On a frigid Friday afternoon in February, Eleanor Harkness shows up at the door of the “granite palace,” Sherrod Colsne’s New York townhouse. Her unexpected yet incredibly timely appearance not only knocks Colsne’s normally unflappable assistant, Monty Weston, off stride, but takes both of them down a winding path of romance, past and present, and decades-old, bitter hatred. Though only four days actually elapse in the telling, Murder by Bequest is a story spanning over twenty-five years, three continents, and two primary cultures, and surrounding America’s foremost family of wealth, and social and political position. Bertrand Wellman Harkness, IV, director of the Harkness Foundation, and statesman in three presidential administrations, not quite two weeks before the “blizzard of 2006,” is brutally murdered, and grotesquely, sexually mutilated after the fact.
What follows is another murder, and another attempted, seemingly the inexorable assault of a bête noire. Only Colsne’s genius is able to run the culprit to ground. In the end, however, even his prodigious powers cannot save Eleanor, who is also killed, with the villain revealed as the lady who practically everyone took to be her mother, but who in fact is her step-mother. Deep-seated and long-nursed hurt, resentment, and malice, from that emotionally dark woman, and another quite distant quarter, produce the terrible killing spree, bringing almost total dissolution to the Bertrand Wellman Harkness, IV family.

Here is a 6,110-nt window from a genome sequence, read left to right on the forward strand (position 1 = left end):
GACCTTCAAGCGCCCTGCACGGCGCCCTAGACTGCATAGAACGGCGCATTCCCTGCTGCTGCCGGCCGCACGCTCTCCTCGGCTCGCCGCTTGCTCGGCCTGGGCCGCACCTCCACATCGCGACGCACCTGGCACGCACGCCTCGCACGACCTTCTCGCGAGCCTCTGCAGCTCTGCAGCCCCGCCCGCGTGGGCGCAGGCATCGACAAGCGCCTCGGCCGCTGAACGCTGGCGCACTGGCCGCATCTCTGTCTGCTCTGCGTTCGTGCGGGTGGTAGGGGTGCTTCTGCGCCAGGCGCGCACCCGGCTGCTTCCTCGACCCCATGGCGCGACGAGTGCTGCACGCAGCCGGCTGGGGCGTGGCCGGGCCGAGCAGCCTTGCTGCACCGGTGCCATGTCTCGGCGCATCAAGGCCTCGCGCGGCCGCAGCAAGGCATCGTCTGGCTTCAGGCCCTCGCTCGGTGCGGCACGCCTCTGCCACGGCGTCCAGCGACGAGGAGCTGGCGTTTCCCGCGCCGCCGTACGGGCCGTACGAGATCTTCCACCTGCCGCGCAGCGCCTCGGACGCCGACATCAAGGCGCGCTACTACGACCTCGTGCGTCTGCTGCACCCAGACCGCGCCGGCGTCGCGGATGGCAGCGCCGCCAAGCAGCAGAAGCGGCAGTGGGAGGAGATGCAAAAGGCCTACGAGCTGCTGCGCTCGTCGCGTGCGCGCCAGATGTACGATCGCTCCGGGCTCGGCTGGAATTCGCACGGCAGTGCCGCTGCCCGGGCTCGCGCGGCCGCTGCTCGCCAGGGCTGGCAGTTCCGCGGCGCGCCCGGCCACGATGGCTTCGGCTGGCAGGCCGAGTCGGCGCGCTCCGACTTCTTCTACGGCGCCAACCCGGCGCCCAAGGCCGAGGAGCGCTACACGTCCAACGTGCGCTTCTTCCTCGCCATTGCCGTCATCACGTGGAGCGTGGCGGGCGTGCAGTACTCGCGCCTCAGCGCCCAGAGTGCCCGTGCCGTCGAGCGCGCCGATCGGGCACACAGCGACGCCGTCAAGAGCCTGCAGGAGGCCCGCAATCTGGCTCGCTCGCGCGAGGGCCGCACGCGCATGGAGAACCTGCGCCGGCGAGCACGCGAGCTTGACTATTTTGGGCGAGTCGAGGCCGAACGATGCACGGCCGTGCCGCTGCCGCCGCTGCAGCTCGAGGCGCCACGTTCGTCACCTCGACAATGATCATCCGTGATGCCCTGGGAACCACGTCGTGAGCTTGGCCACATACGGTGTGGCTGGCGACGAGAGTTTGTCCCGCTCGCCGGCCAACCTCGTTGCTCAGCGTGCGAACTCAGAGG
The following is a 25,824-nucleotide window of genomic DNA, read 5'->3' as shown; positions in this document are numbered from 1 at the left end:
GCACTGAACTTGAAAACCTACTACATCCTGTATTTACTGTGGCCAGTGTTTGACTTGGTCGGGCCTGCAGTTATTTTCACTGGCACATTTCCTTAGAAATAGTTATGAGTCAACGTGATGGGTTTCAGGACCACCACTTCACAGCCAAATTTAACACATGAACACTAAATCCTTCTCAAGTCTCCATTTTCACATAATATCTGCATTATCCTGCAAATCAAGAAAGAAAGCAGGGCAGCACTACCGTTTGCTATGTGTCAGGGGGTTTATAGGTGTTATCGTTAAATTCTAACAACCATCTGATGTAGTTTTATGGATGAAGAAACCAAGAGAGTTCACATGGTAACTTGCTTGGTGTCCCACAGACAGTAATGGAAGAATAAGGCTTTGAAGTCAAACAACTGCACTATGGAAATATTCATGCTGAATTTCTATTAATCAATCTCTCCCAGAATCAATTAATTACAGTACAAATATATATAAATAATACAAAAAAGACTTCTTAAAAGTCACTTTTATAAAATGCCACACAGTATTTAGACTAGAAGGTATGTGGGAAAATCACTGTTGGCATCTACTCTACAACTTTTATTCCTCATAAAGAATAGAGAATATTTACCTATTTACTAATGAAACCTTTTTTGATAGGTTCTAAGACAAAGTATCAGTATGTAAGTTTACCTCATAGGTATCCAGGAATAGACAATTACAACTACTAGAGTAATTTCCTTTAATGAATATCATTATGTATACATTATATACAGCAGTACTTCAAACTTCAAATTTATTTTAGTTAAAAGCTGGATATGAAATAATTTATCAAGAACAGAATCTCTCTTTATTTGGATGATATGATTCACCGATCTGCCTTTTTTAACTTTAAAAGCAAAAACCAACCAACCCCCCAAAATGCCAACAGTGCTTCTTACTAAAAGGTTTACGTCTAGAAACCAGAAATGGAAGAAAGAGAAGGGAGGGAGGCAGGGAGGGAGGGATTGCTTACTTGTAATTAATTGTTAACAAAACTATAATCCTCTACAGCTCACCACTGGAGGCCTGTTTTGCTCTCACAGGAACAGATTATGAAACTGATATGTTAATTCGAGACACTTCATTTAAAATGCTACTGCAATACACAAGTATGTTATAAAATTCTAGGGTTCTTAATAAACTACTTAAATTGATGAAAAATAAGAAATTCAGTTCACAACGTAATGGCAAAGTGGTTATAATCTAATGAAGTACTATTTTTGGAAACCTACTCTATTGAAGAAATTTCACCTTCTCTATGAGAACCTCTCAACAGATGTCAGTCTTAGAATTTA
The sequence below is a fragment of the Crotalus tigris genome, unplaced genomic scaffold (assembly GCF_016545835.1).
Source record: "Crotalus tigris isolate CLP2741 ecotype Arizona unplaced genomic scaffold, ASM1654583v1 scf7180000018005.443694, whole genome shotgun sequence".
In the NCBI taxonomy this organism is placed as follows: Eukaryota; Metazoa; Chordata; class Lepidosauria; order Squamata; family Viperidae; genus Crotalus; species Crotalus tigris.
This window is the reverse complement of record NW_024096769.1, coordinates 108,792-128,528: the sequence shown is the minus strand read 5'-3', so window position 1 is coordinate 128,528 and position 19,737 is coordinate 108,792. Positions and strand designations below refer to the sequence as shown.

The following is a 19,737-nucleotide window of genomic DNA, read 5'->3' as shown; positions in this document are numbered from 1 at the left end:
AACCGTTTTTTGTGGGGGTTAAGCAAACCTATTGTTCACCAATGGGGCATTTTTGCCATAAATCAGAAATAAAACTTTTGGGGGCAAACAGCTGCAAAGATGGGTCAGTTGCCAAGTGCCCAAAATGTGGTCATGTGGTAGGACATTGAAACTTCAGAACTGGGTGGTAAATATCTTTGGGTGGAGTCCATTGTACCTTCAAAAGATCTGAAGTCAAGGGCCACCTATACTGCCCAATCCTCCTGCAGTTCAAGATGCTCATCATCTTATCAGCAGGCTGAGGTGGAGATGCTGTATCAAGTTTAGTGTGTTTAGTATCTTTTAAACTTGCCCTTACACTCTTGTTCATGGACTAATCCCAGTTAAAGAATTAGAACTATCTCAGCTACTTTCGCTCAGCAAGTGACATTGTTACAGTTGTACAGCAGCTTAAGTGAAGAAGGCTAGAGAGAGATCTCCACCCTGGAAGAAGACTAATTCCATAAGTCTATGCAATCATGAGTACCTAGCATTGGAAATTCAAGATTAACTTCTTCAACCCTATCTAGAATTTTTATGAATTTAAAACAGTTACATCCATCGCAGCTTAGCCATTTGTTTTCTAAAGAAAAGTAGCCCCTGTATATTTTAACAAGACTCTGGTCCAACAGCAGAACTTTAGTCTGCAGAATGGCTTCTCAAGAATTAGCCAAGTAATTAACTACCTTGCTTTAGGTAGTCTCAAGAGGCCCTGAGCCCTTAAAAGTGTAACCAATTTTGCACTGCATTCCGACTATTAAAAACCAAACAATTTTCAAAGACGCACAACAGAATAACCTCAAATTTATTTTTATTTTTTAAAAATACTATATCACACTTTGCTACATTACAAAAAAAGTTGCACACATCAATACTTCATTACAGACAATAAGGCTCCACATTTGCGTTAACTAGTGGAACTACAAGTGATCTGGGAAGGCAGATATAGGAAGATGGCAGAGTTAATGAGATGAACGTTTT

John Spencer Yantiss was born in Louisville, KY to parents of Anglo-Scotch-Irish, and Lithuanian descent. A musician and singer, he started piano lessons at age 5, and began writing poems and songs at age 8. While still in high school he began playing guitar professionally, and over the years shared the stage with such notable figures as Dickey Betts and Berry Oakley, Ronnie Van Zant, and others.
His first love of writing poems continued on over the years, and branched out into fiction, beginning with some attempts at fantasy, in the tradition of "Lord Of The Rings." In 1993 he began writing classic detective mysteries, based on the character Sherrod Reynard Colsne, in the transatlantic and cumulative tradition of Sherlock Holmes and Nero Wolfe. "Murder By Bequest," his inaugural effort, first appears in publication via Amazon.com as a Kindle e-book.
There are several more in what is a growing series, with "Code Name, Erelim," a novella, "The Golden Dart" and "The Weerwolf Problem," both short stories, all Kindle books. Coming are "Sa Kainitan," based in The Philippines, and "The Seiðr Affair," a bone chiller about a doomsday computer weapon.
Years ago one of Rex Stout's fellow authors, many of whom were members of "The Baker Street Irregulars," an association of Holmes enthusiasts, postulated that Wolfe was the son of Sherlock Holmes, by Irene Adler. Wolfe, telling Archie Goodwin about his "starving to death," following the Spanish Civil War, talks of making his way to America via France and England. Did he engage in a liaison with a French woman? If so, what happened to the issue, and what took place in England? Much room for conjecture. As Holmes was fond of telling Watson, "How often have I said to you that when you have eliminated the impossible, whatever remains, however improbable, must be the truth?"
Murder By Bequest
For those devotees of Sherlock Holmes
and Nero Wolfe who, like me, yearn for “just one more,” story, episode,
adventure, or affair, but know that that will certainly never
happen—notwithstanding those written by stand-in authors—the next best thing,
in fact, perhaps even better, is a continuation of the family.